Blizzard have kind of hamstrung themselves with the Zerg, I think — no longer are they mindless fleshbeasts that desire universal domination, now they’ve got a Strong Female Leader who has had her Heroic Redemption and (supposedly) isn’t a total psychopath anymore. Basically, you can’t use the Zerg as baddies anymore, so stop it.
(Except feral Zerg without an overmind could totally function as creeps in that Rexxar-style Zeratul RPG. Set it as part of the recolonisation of Aiur after the main campaign? Assuming they successfully retake Aiur in the campaign and it doesn’t end with the entire universe exploding.)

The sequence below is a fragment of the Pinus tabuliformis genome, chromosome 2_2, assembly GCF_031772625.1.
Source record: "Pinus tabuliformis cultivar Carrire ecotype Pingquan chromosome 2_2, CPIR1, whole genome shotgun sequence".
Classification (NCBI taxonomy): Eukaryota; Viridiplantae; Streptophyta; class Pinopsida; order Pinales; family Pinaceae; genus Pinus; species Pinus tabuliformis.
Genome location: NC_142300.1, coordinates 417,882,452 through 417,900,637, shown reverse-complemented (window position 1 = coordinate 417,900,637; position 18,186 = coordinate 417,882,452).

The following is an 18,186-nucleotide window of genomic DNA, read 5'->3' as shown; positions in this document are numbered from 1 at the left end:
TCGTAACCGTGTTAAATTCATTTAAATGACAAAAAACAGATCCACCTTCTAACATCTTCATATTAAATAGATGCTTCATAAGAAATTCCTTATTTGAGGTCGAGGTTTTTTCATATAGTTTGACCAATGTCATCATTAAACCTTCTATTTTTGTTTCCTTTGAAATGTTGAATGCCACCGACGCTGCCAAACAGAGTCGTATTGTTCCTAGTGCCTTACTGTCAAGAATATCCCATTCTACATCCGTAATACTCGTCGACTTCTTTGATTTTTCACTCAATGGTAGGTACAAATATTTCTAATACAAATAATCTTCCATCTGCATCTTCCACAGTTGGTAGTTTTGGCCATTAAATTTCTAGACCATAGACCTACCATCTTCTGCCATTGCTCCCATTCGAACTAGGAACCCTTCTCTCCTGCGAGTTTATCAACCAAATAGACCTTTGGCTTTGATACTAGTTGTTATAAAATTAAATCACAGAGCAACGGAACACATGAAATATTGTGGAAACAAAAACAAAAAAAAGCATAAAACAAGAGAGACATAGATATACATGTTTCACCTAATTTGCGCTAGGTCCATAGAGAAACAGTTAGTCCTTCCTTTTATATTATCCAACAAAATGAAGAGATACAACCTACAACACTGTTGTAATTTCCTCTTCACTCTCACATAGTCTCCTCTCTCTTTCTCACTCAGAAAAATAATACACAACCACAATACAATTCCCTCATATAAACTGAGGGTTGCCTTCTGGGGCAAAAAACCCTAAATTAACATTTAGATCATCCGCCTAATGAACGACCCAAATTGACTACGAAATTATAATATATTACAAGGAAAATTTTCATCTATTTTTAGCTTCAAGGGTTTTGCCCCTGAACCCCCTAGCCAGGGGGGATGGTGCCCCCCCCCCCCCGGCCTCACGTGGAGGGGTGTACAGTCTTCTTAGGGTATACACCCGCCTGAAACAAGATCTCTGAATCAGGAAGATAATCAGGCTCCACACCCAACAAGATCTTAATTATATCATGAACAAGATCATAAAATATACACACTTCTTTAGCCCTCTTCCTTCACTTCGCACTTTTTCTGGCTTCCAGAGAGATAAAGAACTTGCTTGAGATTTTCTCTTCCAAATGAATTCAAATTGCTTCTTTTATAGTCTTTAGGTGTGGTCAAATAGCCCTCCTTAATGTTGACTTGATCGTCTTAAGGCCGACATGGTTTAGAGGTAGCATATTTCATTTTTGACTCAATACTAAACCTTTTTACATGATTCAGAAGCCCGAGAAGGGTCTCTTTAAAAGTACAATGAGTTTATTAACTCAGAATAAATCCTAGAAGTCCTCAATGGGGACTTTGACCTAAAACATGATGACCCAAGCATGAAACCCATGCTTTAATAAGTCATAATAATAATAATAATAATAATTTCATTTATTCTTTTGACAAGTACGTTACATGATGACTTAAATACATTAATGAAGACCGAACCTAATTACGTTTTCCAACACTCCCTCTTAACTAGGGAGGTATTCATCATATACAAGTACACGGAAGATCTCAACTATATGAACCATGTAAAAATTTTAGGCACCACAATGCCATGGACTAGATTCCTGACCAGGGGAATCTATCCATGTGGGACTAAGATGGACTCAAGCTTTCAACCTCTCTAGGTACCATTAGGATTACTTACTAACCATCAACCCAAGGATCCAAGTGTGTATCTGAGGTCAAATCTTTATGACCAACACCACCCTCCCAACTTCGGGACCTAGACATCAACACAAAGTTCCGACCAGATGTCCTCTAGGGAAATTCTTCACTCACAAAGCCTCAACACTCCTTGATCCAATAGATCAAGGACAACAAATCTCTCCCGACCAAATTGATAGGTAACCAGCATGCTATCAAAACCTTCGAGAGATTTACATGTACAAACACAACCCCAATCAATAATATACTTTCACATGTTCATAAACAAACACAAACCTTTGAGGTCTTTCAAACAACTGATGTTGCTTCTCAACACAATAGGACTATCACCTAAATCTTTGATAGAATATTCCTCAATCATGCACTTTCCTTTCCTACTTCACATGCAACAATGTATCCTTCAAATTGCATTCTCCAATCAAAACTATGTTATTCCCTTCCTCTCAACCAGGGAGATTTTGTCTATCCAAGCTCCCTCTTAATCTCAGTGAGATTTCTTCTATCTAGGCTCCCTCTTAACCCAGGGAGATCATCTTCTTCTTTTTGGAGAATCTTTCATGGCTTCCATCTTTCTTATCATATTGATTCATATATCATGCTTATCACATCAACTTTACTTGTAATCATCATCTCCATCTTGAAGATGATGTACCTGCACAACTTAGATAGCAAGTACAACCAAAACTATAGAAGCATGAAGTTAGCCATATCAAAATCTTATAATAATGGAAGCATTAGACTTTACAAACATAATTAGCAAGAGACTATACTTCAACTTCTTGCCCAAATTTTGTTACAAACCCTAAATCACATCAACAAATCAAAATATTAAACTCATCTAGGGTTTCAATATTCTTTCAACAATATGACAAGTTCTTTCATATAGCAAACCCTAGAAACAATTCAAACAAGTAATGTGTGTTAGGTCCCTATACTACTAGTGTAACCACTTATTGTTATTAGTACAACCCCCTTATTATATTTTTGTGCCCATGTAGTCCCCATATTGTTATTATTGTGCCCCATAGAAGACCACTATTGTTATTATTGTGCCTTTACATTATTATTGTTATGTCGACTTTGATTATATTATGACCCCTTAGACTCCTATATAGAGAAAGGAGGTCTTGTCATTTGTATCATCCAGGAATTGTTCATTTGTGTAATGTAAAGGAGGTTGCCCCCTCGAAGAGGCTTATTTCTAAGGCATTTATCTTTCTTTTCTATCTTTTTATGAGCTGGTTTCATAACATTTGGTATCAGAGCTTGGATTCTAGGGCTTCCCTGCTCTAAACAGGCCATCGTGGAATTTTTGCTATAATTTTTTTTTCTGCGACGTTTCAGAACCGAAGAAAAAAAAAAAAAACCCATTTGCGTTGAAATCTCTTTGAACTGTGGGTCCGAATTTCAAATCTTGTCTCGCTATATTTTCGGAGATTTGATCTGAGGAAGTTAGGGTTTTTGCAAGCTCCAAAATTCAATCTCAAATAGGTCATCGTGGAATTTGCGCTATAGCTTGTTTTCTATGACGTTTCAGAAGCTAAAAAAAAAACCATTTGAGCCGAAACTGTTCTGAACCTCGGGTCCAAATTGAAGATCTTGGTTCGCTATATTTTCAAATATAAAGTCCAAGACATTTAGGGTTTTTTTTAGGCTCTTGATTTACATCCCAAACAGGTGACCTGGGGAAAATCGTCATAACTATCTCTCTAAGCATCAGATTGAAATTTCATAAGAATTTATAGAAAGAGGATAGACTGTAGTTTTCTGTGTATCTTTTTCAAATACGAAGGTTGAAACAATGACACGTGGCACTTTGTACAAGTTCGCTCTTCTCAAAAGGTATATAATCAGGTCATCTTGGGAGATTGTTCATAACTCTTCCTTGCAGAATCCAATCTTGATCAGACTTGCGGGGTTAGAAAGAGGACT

The second mission redeems itself with some truly gorgeous Tal’darim artwork. They were just normal Protoss given a muted green colour scheme in Wings of Liberty (cheap palette-swap etc etc etc), but here they’ve really gone to town. They’re now so grim and so dark, but in that most beautifully hammy 90s way — take the gold and blue of the Protoss and turn it red and black and add spikes. It’s so perfect.
(And it would introduce a whole heap of variety for characters in that Rexxar-style RPG. Replace Admiral Proudmoore’s Kul Tiras refugees with Tal’darim returning to colonise Aiur? Replace Jaina with a renegade Tal’darim who likes normal Protoss? Add Nova? The possibilities are endless. Blizzard, I’ll happily leave my job for a creative direction role.)